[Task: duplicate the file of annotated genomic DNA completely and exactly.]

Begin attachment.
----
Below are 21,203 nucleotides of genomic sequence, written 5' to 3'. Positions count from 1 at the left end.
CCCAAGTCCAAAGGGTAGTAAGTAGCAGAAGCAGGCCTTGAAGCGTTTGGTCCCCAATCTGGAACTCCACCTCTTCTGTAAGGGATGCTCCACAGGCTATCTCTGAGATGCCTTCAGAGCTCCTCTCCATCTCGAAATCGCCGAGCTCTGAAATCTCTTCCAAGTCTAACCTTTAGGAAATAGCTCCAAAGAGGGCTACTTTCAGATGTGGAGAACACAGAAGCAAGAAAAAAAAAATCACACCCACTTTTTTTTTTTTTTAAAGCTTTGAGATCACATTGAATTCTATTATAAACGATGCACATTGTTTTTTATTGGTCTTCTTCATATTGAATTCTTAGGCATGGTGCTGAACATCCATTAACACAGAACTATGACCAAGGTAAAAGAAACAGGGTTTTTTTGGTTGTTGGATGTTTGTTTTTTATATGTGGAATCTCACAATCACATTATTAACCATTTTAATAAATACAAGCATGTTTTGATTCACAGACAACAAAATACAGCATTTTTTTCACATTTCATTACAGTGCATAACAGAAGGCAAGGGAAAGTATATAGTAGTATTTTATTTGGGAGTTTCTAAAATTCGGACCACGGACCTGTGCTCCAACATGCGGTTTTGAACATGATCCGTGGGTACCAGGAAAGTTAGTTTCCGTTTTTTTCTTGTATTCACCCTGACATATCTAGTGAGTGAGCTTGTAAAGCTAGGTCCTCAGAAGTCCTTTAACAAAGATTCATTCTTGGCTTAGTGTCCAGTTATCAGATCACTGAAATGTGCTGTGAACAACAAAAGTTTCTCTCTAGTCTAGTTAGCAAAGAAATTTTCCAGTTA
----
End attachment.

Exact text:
Below are 21,203 nucleotides of genomic sequence, written 5' to 3'. Positions count from 1 at the left end.
CCCAAGTCCAAAGGGTAGTAAGTAGCAGAAGCAGGCCTTGAAGCGTTTGGTCCCCAATCTGGAACTCCACCTCTTCTGTAAGGGATGCTCCACAGGCTATCTCTGAGATGCCTTCAGAGCTCCTCTCCATCTCGAAATCGCCGAGCTCTGAAATCTCTTCCAAGTCTAACCTTTAGGAAATAGCTCCAAAGAGGGCTACTTTCAGATGTGGAGAACACAGAAGCAAGAAAAAAAAAATCACACCCACTTTTTTTTTTTTTTAAAGCTTTGAGATCACATTGAATTCTATTATAAACGATGCACATTGTTTTTTATTGGTCTTCTTCATATTGAATTCTTAGGCATGGTGCTGAACATCCATTAACACAGAACTATGACCAAGGTAAAAGAAACAGGGTTTTTTTGGTTGTTGGATGTTTGTTTTTTATATGTGGAATCTCACAATCACATTATTAACCATTTTAATAAATACAAGCATGTTTTGATTCACAGACAACAAAATACAGCATTTTTTTCACATTTCATTACAGTGCATAACAGAAGGCAAGGGAAAGTATATAGTAGTATTTTATTTGGGAGTTTCTAAAATTCGGACCACGGACCTGTGCTCCAACATGCGGTTTTGAACATGATCCGTGGGTACCAGGAAAGTTAGTTTCCGTTTTTTTCTTGTATTCACCCTGACATATCTAGTGAGTGAGCTTGTAAAGCTAGGTCCTCAGAAGTCCTTTAACAAAGATTCATTCTTGGCTTAGTGTCCAGTTATCAGATCACTGAAATGTGCTGTGAACAACAAAAGTTTCTCTCTAGTCTAGTTAGCAAAGAAATTTTCCAGTTA